Tuesday, January 31, 2012

Coming Up Next...

Howdy! (Yes, I’m an Aggie)

I had to take a few days off of crafting and cooking to tackle a very left-brained project that does not involve kids-income taxes. Now that those are prepared and gone (because being creative on your taxes gets you arrested) we are back to living on right brain time and a new project. Three projects, to be exact, but they all take multiple steps and we will be working on a couple of them with friends. I figured that I would give you a quick taste of “what’s next” so that the blog doesn’t stagnate.

Tomorrow, we will get started on a Valentine’s Day tie-dye project. There is nothing like five kids and a bunch of permanent dye to make an afternoon fly by. The plan is to work with my bud, the tie-dye guru, to make tie-dyed heart shirts the way we tie-dyed Mickey Mouse shirts for our trips to the Merry Ol’ Land of Disney (wayyyy better than Oz, if you ask me, although I’ve never actually been to Oz).

The kids will be designing their patterns and then, as the responsible adults in the group (no snickering) we will stitch the heart patterns with dental floss before the mass dyeing occurs. We have to make sure the patterns are stitched tight enough to keep the patterns intact. Stay tuned…

Also on the Valentine’s Day theme, but sans dental floss and scads of ink, is another shirt project. Ever the glutton for punishment and blog fodder, I am leading my ragtag band of offspring back to the sewing machine. I found a very cool project that makes a design look like it is made of chenille but is really made from gauze. You design a pattern, draw it on a shirt, stitch gauze on over the pattern, cut away the excess around your stitch lines and wash to fray the gauze. Seems simple. Let’s hope the operative word is not seems.

For Thursday, I purchased everything for our gardening project (the one we had rained out last week) and we are ready to get that started with some other friends. We have been discussing gardening for over a year now, sharing tips, knowledge and books, and I have a fun idea to take our gardening to another level. Literally. Like three or four more levels. We are going to make tiered pallet gardens.

I hate to admit that my bright idea dimmed a bit when I Googled it and found that someone else had already thought of gardening vertically in a wooden pallet. Everything is on Google…frustrating. My idea is a little different than the one I found, so we’ll see if we are being original after all. I am putting the pictures of our supplies below. This is the before. I’m excited to see how five kiddos turn this into a garden!

Sorry for no saucy, silly or sweet sayings from the wee ones today. Trust me, they’ll be back tomorrow in full-form I’m sure.

P.S.-We actually have a couple marshmallows left. A good thing, too, because they are really good in coffee!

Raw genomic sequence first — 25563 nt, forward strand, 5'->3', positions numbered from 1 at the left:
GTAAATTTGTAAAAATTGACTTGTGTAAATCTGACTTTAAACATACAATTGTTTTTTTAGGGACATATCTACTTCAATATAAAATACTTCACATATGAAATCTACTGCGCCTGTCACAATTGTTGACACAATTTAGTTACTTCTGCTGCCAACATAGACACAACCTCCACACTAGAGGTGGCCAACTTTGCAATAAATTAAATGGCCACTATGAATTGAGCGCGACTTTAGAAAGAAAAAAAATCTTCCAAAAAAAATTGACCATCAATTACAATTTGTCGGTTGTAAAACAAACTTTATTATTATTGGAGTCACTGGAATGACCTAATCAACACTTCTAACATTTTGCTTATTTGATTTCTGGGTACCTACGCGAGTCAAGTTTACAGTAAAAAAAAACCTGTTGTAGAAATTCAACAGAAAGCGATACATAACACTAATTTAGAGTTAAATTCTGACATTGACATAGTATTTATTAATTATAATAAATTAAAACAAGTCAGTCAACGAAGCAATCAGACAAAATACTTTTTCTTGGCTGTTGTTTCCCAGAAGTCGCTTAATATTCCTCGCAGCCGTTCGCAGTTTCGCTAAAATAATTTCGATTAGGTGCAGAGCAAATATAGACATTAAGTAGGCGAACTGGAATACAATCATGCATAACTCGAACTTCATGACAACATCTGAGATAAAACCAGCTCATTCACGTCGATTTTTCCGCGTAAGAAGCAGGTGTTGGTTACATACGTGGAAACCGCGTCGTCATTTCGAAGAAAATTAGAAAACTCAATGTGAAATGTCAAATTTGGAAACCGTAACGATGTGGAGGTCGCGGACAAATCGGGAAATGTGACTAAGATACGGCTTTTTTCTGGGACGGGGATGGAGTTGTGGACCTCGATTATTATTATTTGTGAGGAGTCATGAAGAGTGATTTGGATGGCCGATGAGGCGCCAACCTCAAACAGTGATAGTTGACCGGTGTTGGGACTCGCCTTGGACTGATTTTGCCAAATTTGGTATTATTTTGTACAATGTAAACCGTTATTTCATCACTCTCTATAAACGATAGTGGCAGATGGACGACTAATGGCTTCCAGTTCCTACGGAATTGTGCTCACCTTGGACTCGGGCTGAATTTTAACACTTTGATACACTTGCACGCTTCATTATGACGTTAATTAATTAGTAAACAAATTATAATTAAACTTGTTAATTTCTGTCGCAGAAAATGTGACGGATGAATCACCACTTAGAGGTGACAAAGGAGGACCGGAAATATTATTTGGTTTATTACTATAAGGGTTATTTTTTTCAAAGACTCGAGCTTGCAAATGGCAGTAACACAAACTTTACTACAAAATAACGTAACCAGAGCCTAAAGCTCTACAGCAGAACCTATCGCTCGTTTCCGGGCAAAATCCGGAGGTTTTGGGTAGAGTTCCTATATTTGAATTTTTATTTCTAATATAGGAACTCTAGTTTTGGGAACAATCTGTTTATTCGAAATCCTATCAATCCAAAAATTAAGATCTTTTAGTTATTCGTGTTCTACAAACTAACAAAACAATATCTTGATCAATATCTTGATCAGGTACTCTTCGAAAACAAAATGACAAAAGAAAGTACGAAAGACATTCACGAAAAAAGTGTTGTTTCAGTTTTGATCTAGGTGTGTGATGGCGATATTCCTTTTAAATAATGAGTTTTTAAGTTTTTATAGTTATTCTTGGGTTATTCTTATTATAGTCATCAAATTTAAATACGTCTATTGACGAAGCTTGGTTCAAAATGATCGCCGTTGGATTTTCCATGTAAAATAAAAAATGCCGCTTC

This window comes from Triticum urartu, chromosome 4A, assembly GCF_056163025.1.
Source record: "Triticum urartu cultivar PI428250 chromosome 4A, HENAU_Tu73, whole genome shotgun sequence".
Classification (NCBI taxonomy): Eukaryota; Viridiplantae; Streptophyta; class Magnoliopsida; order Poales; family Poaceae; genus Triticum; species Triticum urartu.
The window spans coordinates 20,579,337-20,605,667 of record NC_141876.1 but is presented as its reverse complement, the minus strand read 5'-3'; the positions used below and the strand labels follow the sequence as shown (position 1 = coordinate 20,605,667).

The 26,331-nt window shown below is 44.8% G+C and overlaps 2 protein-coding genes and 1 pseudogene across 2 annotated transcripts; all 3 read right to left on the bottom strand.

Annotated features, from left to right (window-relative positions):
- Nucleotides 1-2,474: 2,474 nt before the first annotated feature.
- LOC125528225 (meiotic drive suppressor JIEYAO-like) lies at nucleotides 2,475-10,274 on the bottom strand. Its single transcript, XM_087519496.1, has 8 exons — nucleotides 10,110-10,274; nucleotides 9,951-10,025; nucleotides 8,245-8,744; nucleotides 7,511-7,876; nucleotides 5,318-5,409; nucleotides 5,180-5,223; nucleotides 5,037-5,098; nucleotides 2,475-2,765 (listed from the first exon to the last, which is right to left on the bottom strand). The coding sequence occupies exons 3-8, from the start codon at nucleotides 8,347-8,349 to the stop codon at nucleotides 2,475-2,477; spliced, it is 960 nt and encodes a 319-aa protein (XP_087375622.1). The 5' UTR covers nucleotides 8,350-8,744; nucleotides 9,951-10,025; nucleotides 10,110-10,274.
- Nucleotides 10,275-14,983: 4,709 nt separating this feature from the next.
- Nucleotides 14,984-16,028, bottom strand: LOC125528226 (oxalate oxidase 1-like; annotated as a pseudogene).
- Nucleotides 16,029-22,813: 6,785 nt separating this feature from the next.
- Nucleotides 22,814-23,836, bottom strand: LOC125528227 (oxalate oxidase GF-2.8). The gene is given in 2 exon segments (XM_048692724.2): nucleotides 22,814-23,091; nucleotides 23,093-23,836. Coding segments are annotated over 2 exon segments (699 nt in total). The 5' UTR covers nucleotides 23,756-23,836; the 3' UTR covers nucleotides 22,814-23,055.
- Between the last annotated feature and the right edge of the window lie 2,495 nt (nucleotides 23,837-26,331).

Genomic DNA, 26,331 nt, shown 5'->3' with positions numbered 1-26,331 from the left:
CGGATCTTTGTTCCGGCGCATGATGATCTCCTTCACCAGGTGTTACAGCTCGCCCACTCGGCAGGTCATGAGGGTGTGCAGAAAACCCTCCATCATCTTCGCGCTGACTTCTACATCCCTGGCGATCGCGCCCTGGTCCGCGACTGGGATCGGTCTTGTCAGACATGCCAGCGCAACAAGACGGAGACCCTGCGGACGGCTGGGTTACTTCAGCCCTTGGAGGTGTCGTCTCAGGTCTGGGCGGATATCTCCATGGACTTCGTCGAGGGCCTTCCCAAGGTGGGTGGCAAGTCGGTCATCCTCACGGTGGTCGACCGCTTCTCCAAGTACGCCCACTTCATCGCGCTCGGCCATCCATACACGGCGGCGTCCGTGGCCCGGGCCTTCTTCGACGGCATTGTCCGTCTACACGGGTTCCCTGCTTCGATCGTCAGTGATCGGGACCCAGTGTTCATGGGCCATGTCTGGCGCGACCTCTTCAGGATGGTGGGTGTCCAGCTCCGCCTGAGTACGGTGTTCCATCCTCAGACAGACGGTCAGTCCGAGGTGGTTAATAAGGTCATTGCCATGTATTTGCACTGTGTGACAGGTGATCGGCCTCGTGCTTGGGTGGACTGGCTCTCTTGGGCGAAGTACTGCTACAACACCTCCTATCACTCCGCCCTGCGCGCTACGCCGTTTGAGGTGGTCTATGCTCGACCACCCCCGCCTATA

Saturday, January 28, 2012

A Sticky Situation

It’s incredible what a storm can do.

It was Wednesday at 4:30 a.m. At least I think it was 4:30. It’s a little fuzzy now. At any rate, I heard a sound like a bomb exploding and woke up confused. I had no idea what it was until a flash of light lit up the whole room, followed by a second explosion. I realized it was a storm, not an invasion.

Actually, it was both. Immediately we were set upon by three kids and a cat. The other cat made it through under a bed somewhere, and the dog stayed in her kennel but the rest of our motley crew tried to crowd in the queen-sized bed.

As the storm raged on our situation on the bed deteriorated until beanbags were brought in and thrown on the floor and only three of us (and a cat) were left on the bed. At one point we had a mom, a cat and a kid on the bed with a second kid perpendicular across our feet. On the floor was a dad and a third kid, squished on two beanbags each while the dog whined in the kennel. Good times.

At any rate, by the time school was out and work was through, there was little energy for creative endeavors in our home. The next day, too, our project plan was drowned out by the continued rain. So gears had to be switched and we decided on a sweet, indoor project instead. We decided to make marshmallows.

Who doesn’t think the world needs more homemade marshmallows? I am certain you were just saying to someone the other day, “I wish I had some homemade marshmallows but I’m stuck with this old store-bought bag that only cost $1.50”.

I’m pretty sure Williams Sonoma makes some called artisanal marshmallows, so henceforth, I will refer to ours as very-artisanal. I even pre-read the whole recipe and saw where it said, “chill for three hours” before we started. Ha! Take that cake-pop recipe!

Time to call the kids, who bailed on me! That’s right, two of the three decided to go play with friends!

My darling youngest child, referred to here for the rest of the post as “The Favorite”, declared that she would love to make marshmallows and ran to wash her hands.

We started with the unflavored gelatin. It had to “bloom” while we mixed the rest of the candy. The Favorite added ingredients to the pan and started stirring.

At this point, one of the deserters and her friend ran through the kitchen to check out the progress. They tasted the corn syrup and declared it “ewwwww, too sweet!” Impressive, coming from eight year-olds.

Once we got the sugar boiling I took over the stirring. I didn’t want an ER visit, just marshmallows. I added the candy thermometer and turned up the heat. The Favorite asked how hot it was supposed to get and when she heard 240 degrees, she asked, “is that Fahrenheit?” A kindergartener.

We added the sugar mixture to the gelatin and The Favorite was back to stirring again. I put the bowl on the stand mixer and turned it on. We set the microwave timer to six minutes and started watching the mixer.

“Not long until six minutes is over,” she said.

Then, “It’s turning from yellowish-beigeish to white!”

And, “The timer is in the twos now!”

Also, “Since we have a bag of marshmallows (yes, store-bought) we can eat one of those and then one of these and see how they are different and how they are alike,” she said. “We already know one way they are alike without tasting them,” she giggled. “They are both white!”